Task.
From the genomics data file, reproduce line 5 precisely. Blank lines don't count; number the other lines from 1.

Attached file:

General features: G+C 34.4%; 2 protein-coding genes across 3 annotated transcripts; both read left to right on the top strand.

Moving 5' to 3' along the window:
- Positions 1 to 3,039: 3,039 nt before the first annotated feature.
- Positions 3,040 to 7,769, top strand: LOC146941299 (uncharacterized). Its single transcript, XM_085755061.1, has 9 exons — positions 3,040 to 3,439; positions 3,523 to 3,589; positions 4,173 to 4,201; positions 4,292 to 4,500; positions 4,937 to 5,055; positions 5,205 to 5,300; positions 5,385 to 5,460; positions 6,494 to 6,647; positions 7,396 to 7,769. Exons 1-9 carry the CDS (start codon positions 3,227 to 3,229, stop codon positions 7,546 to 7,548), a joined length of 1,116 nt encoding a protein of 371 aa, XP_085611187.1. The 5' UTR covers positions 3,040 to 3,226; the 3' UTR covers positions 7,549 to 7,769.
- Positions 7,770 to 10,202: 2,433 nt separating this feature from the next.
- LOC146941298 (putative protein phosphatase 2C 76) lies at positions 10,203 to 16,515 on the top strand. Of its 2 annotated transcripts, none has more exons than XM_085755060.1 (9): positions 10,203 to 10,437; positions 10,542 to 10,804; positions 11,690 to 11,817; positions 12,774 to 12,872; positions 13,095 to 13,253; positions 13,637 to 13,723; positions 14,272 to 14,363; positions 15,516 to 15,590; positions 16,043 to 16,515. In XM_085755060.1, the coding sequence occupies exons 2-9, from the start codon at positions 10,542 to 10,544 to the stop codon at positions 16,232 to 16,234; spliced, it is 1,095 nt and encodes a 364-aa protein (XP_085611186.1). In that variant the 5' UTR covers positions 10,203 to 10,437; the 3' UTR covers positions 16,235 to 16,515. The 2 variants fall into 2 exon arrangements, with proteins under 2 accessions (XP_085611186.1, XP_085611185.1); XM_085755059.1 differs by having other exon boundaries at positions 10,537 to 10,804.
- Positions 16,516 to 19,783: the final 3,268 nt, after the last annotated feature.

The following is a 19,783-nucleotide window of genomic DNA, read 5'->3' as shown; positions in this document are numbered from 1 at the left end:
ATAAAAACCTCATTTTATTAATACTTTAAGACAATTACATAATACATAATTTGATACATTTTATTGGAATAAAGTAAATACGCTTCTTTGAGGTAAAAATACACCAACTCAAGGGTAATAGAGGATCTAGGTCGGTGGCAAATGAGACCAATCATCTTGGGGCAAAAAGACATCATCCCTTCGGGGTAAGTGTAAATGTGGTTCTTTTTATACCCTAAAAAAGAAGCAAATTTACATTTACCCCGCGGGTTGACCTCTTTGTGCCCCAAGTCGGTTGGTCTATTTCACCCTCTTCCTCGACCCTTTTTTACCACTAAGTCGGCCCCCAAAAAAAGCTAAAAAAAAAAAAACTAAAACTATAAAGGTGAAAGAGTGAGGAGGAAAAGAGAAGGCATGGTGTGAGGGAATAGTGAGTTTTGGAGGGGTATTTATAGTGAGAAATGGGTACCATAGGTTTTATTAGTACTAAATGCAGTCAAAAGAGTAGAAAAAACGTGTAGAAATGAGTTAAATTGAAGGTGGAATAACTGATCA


- Positions 7,770 to 10,202: 2,433 nt separating this feature from the next.